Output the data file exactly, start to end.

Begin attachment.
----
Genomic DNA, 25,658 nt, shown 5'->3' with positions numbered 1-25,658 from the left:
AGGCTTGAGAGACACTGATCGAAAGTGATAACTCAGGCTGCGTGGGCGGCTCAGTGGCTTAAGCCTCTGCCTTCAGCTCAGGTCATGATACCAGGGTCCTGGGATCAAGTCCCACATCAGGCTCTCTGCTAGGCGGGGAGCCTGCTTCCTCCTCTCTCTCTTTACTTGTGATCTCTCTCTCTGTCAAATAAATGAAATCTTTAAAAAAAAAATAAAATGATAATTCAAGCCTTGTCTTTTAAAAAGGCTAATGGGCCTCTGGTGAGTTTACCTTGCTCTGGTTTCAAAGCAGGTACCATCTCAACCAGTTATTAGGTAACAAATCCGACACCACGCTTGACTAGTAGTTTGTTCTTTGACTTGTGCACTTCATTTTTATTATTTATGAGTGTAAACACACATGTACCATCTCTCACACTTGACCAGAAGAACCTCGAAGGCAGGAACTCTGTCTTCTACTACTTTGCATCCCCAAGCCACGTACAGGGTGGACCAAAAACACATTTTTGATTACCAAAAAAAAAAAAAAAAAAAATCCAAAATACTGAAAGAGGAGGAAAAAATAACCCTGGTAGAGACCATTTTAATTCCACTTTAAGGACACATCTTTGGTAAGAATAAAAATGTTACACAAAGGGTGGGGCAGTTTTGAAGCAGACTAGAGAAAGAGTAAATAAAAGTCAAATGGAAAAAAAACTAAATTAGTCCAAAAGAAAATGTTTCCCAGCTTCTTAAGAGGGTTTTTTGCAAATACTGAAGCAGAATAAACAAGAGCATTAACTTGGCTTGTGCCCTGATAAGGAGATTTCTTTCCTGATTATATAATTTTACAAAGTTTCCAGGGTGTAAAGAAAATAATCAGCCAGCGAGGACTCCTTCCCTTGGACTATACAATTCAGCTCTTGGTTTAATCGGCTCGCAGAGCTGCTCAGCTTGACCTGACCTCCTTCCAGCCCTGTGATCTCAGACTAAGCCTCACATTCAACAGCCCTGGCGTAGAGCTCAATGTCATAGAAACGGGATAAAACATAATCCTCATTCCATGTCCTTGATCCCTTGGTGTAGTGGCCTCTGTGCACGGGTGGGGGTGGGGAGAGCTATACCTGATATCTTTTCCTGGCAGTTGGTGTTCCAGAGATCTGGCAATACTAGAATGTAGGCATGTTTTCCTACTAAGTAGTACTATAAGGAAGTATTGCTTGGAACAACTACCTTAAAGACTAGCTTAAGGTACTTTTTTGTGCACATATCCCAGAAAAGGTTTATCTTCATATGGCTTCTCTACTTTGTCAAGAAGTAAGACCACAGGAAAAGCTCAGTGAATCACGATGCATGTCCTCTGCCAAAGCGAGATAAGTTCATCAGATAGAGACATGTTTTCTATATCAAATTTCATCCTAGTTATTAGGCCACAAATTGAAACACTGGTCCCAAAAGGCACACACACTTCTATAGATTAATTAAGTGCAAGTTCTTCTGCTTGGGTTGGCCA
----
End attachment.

Genomic DNA, 25,658 nt, shown 5'->3' with positions numbered 1-25,658 from the left:
AGGCTTGAGAGACACTGATCGAAAGTGATAACTCAGGCTGCGTGGGCGGCTCAGTGGCTTAAGCCTCTGCCTTCAGCTCAGGTCATGATACCAGGGTCCTGGGATCAAGTCCCACATCAGGCTCTCTGCTAGGCGGGGAGCCTGCTTCCTCCTCTCTCTCTTTACTTGTGATCTCTCTCTCTGTCAAATAAATGAAATCTTTAAAAAAAAAATAAAATGATAATTCAAGCCTTGTCTTTTAAAAAGGCTAATGGGCCTCTGGTGAGTTTACCTTGCTCTGGTTTCAAAGCAGGTACCATCTCAACCAGTTATTAGGTAACAAATCCGACACCACGCTTGACTAGTAGTTTGTTCTTTGACTTGTGCACTTCATTTTTATTATTTATGAGTGTAAACACACATGTACCATCTCTCACACTTGACCAGAAGAACCTCGAAGGCAGGAACTCTGTCTTCTACTACTTTGCATCCCCAAGCCACGTACAGGGTGGACCAAAAACACATTTTTGATTACCAAAAAAAAAAAAAAAAAAAATCCAAAATACTGAAAGAGGAGGAAAAAATAACCCTGGTAGAGACCATTTTAATTCCACTTTAAGGACACATCTTTGGTAAGAATAAAAATGTTACACAAAGGGTGGGGCAGTTTTGAAGCAGACTAGAGAAAGAGTAAATAAAAGTCAAATGGAAAAAAAACTAAATTAGTCCAAAAGAAAATGTTTCCCAGCTTCTTAAGAGGGTTTTTTGCAAATACTGAAGCAGAATAAACAAGAGCATTAACTTGGCTTGTGCCCTGATAAGGAGATTTCTTTCCTGATTATATAATTTTACAAAGTTTCCAGGGTGTAAAGAAAATAATCAGCCAGCGAGGACTCCTTCCCTTGGACTATACAATTCAGCTCTTGGTTTAATCGGCTCGCAGAGCTGCTCAGCTTGACCTGACCTCCTTCCAGCCCTGTGATCTCAGACTAAGCCTCACATTCAACAGCCCTGGCGTAGAGCTCAATGTCATAGAAACGGGATAAAACATAATCCTCATTCCATGTCCTTGATCCCTTGGTGTAGTGGCCTCTGTGCACGGGTGGGGGTGGGGAGAGCTATACCTGATATCTTTTCCTGGCAGTTGGTGTTCCAGAGATCTGGCAATACTAGAATGTAGGCATGTTTTCCTACTAAGTAGTACTATAAGGAAGTATTGCTTGGAACAACTACCTTAAAGACTAGCTTAAGGTACTTTTTTGTGCACATATCCCAGAAAAGGTTTATCTTCATATGGCTTCTCTACTTTGTCAAGAAGTAAGACCACAGGAAAAGCTCAGTGAATCACGATGCATGTCCTCTGCCAAAGCGAGATAAGTTCATCAGATAGAGACATGTTTTCTATATCAAATTTCATCCTAGTTATTAGGCCACAAATTGAAACACTGGTCCCAAAAGGCACACACACTTCTATAGATTAATTAAGTGCAAGTTCTTCTGCTTGGGTTGGCCA